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29 September 2020: Articles  Poland

A 63-Year-Old Woman with SARS-CoV-2 Infection, Who Developed Severe COVID-19 Pneumonia and Was Supported with Convalescent Plasma Therapy

Unusual clinical course, Diagnostic / therapeutic accidents, Unusual setting of medical care, Unexpected drug reaction , Educational Purpose (only if useful for a systematic review or synthesis)

Anna Moniuszko-Malinowska ** , Piotr Czupryna * , Barbara Boczkowska-Radziwon B , Tomasz Wasiluk B , Karol Borawski B , Justyna Dunaj B , Magdalena Bujno B , Piotr Radziwon B , Krzysztof Rutkowski D , Sławomir Pancewicz A

DOI: 10.12659/AJCR.927662

Am J Case Rep 2020; 21:e927662

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Abstract

BACKGROUND: There is no evidence-based treatment for coronavirus disease 2019 (COVID-19). We report the case of a 63-year-old woman with SARS-CoV-2 infection who developed severe COVID-19 pneumonia and was treated with convalescent plasma.

CASE REPORT: A 63-year-old woman who presented with severe and prolonged course of COVID-19 disease (fever up to 39.4°C, persistent cough, and dyspnea) received a convalescent plasma transfusion, which led to complete recovery. The diagnosis was confirmed by RT-PCR testing using the CFX96 Real-Time System (Bio-Rad, USA) from nasopharyngeal swabs. In laboratory tests, an increase in acute-phase parameters was observed. Chest computed tomography (CT) showed abnormalities typical for COVID-19. On days 9 and 11 of the disease, she received the convalescent plasma prepared from a single plasmapheresis donation from a male donor. This male donor was qualified as a convalescent plasma donor according to Polish guidelines, which are compliant with European guidelines. He donated plasma at the Regional Centre for Transfusion Medicine in Białystok, Poland. The therapy with convalescent plasma led to clinical improvement and normalization of inflammatory parameters.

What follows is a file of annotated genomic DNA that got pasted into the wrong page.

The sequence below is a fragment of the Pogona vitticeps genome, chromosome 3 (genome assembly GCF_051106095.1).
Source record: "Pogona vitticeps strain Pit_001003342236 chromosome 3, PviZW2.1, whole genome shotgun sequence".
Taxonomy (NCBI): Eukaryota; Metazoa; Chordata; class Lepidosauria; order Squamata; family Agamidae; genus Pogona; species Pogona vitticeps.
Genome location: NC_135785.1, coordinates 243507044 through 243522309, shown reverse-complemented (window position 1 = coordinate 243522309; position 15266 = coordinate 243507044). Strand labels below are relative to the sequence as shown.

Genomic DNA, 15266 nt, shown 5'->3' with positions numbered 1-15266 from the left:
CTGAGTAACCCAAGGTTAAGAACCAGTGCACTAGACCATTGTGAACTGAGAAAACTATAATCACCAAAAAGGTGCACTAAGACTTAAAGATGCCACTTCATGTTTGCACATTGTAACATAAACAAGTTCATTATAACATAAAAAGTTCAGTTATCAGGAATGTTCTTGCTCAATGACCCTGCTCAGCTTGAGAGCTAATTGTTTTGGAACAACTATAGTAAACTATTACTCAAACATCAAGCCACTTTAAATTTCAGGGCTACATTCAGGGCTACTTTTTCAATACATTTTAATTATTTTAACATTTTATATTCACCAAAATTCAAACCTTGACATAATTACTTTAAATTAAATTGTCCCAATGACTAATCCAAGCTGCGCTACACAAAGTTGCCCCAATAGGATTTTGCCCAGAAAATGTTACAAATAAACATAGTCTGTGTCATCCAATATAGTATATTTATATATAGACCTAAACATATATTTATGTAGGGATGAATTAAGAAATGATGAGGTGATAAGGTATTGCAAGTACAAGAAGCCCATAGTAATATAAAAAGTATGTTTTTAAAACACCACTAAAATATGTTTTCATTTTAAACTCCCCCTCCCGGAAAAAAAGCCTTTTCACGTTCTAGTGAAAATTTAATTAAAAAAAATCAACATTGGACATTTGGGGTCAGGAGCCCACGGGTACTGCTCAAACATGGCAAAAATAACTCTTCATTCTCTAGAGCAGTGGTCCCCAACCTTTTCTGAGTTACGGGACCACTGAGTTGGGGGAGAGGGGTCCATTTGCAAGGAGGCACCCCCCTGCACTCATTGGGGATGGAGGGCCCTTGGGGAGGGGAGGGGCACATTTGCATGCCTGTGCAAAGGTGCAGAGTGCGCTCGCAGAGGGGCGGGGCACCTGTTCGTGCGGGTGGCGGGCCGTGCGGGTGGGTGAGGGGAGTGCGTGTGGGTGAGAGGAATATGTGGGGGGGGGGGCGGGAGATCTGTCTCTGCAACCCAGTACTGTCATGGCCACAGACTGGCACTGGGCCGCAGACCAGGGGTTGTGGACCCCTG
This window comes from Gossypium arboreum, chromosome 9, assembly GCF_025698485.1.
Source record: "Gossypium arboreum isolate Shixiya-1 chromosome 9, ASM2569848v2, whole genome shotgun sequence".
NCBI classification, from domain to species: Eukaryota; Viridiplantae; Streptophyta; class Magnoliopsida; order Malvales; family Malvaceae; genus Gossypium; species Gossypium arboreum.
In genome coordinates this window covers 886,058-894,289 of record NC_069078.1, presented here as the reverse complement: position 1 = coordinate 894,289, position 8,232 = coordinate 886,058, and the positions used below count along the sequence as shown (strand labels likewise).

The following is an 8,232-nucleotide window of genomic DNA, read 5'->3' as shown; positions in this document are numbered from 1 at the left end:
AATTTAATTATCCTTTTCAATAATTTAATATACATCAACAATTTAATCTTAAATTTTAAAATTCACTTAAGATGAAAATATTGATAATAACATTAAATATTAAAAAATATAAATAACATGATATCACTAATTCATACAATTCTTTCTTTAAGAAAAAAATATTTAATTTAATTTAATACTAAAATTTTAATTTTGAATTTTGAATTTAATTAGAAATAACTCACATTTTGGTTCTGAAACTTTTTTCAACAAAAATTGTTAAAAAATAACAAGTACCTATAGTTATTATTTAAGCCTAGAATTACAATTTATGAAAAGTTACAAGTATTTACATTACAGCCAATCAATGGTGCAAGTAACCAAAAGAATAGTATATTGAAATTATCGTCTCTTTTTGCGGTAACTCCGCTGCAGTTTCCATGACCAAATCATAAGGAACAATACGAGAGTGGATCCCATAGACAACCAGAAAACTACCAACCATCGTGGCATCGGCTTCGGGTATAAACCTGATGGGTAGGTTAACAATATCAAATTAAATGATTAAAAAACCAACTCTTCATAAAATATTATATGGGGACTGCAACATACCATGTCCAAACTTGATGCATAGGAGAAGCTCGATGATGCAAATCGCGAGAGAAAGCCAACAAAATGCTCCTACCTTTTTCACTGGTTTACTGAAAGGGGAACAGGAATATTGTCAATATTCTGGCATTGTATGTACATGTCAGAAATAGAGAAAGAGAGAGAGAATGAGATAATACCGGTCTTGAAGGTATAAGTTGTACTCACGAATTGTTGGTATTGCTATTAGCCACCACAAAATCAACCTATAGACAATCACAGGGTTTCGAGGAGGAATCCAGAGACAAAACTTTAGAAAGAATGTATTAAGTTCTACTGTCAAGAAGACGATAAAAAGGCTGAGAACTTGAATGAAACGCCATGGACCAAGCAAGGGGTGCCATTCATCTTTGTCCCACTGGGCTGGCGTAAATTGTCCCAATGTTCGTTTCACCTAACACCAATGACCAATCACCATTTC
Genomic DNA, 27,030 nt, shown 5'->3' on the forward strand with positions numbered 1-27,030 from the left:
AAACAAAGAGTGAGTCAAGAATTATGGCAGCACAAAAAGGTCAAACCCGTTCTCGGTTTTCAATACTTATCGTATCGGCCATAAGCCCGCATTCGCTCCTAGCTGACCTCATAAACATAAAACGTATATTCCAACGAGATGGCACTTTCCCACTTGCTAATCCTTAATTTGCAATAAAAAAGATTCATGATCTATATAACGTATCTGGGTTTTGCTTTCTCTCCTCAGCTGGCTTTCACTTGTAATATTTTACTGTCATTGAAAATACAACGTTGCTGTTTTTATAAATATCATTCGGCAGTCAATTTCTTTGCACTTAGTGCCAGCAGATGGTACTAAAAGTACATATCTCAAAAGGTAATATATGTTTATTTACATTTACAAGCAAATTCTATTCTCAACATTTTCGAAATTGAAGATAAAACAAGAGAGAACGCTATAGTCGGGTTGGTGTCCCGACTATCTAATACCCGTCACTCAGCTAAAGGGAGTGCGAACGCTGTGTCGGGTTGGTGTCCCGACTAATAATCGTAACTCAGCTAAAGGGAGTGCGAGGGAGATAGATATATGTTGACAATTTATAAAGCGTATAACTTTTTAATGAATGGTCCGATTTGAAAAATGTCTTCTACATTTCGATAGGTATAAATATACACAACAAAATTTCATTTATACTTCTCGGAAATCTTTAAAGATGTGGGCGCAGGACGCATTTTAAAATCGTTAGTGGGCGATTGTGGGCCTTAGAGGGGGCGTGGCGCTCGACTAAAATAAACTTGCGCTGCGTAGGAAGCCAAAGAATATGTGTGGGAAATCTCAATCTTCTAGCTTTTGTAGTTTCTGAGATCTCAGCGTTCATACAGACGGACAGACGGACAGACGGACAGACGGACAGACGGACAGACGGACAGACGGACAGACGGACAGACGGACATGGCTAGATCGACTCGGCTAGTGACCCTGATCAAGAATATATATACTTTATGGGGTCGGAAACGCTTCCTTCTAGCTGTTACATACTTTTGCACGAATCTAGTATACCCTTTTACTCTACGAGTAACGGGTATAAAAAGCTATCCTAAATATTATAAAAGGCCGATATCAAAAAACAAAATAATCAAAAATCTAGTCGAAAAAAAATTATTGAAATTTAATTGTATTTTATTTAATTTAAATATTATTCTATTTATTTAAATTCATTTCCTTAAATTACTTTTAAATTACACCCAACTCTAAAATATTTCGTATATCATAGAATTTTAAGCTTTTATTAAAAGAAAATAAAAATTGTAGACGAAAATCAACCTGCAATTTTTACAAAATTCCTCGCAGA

CONCLUSIONS: This report presents a case of severe COVID-19 pneumonia in a 63-year-old woman who was given supportive treatment with convalescent plasma. Ongoing clinical trials will determine whether convalescent plasma therapy is an effective treatment for SARS-CoV-2 infection.

Keywords: Antibodies, Complementary Therapies, COVID-19, Blood Component Transfusion, COVID-19, Coronavirus Infections, Follow-Up Studies, Middle Aged, Pandemics, Pneumonia, Viral, RNA, Viral, Real-Time Polymerase Chain Reaction, Risk Assessment, severe acute respiratory syndrome, Treatment Outcome

Background

The virus that causes coronavirus disease 2019 (COVID-19) is a beta coronavirus related to Severe Acute Respiratory Syndrome coronavirus (SARS-CoV-2). The new virus originated in China and since December 2019 it has spread throughout the world, causing over 21.8 million cases and 773 000 deaths, and the pandemic is still ongoing [1].

SARS-CoV-2 is transmitted by airborne droplets during coughing or sneezing and by close contact with infected individuals. The expression of angiotensin-converting enzyme-2 (ACE-2) receptor in the upper-respiratory tract correlates with the course of virus infection. SARS-CoV-2 utilizes ACE-2 as a receptor to enter host pneumocytes, which may explain its high infectivity. Moreover, comorbidities, such as diabetes, hypertension, heart diseases, and obesity, influence the course of COVID-19 [2].